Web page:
Pekingese may be prone to eye problems (i.e., Trichaiasis - lashes growing inwards toward the eyeballs), herniated discs, dislocated kneecaps, and respiratory problems (due to their shortened snout). Births are difficult and cesarean may be required during whelping.
Behavior / temperament:
Pekingese are very brave little dogs that seem to be unaware that they are so small in stature. They are sensitive, independent and extremely affectionate with their master, but are very wary of strangers.
Pekingese are loyal and affectionate pets that do require a fair amount of attention to keep them happy. They are independent, confident and brave – they do not retreat if they feel that their owner is threatened. Pekingese are potentially stubborn due to their intelligence.
Pekingese dogs are very intelligent and easy to train. However, they are self willed at times. Training may require lot of patience and needs to be firm and consistent. Some, though not all, may be difficult to housebreak.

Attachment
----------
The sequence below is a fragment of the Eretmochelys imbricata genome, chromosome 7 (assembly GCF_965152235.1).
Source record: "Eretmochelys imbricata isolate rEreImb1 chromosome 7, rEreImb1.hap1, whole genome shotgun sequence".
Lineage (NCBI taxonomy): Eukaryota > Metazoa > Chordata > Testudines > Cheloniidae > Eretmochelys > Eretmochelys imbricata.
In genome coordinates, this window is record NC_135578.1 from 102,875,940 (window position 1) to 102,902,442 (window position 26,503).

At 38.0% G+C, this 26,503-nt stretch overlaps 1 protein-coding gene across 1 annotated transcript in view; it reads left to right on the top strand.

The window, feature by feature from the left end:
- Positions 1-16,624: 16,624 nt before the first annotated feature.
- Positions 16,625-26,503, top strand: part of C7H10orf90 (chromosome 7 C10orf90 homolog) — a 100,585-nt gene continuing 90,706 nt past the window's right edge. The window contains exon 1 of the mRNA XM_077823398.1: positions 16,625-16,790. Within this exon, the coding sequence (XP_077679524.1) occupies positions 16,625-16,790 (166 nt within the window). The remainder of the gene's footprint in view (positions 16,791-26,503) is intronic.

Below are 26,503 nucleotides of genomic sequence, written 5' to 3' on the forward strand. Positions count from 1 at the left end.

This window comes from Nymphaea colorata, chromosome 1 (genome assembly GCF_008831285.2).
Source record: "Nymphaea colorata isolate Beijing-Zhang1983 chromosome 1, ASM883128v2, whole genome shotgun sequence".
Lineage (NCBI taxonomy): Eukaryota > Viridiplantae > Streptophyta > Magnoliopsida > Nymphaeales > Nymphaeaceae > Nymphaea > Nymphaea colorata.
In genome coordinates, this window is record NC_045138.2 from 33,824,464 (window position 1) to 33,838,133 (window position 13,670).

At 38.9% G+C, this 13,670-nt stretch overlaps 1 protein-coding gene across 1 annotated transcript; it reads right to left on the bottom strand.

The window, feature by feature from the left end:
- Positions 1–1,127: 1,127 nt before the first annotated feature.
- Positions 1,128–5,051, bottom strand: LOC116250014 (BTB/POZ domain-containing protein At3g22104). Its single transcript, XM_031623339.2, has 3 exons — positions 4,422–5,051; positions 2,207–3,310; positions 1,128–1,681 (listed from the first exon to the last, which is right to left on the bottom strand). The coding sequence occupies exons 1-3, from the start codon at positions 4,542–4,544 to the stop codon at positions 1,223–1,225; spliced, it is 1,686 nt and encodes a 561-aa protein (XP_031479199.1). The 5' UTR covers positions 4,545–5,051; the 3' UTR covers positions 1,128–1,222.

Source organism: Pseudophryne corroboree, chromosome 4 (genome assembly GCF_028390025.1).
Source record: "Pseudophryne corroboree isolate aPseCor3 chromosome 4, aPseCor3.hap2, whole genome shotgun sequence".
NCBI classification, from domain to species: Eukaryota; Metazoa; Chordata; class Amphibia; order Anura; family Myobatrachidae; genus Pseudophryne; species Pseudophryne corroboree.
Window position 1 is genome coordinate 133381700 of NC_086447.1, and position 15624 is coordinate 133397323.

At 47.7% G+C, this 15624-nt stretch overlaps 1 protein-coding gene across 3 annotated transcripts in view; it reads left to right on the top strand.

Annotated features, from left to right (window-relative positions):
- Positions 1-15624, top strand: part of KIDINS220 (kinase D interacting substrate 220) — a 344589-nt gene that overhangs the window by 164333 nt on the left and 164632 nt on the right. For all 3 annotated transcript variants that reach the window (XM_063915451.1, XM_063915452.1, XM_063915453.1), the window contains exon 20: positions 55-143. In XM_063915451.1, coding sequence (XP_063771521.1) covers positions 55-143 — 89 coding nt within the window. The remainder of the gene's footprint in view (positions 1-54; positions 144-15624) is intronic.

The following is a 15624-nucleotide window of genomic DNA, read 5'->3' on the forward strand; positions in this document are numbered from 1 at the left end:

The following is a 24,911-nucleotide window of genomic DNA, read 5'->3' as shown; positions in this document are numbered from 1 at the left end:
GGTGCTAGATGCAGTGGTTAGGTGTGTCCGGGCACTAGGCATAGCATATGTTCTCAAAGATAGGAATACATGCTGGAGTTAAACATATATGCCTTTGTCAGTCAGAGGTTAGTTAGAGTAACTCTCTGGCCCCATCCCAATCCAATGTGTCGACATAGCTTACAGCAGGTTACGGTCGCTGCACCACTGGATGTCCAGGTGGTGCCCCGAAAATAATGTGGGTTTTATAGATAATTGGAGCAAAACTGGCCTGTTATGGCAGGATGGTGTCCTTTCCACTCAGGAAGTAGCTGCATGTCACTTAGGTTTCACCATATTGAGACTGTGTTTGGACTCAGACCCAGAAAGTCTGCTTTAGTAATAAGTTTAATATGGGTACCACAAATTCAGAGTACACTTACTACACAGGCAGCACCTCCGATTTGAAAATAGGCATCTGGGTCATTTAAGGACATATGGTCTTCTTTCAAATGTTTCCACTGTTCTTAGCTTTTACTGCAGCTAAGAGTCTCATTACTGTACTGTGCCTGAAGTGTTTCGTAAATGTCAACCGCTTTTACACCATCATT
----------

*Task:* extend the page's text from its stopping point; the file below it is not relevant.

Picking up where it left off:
They tend to bark a lot and make good watchdogs. They also snort, snore, and wheeze loudly.
Funny, happy demeanor, little characters, lustrous dark eyes, good companions, nice family dogs
groomed, stubborn streak, combing, high maintenance, heavy coats, short noses, heavy shedders, long hair
big attitude, big eaters, high energy dogs
The sheepish lion of the family
My ex and I got Brooklyn from a friend who rescued him in 2007. He quickly became very attached to my ex and it took some time for him to warm up to me. He was somewhat temperamental--still is, and would snap at me sometimes when I would pet him or try to pick him up. He's chilled out a lot since then.
Brookie was in pretty good shape when we got him, but out of the blue, he lost the ability to stand up on his hind legs. We were devastated, to say the least. Our vet told us there was only a small chance he would regain the use of his legs, so for almost a year, we held up his back legs with a small towel when we took him out, and he would move about the apartment by dragging himself with his front legs. This was hard for us to watch, but he always seemed happy and didn't seem like he was in any pain. We eventually raised the money to invest in a wheelchair for him. He didn't love it, but there were times he'd go crazy running up and down the street with it.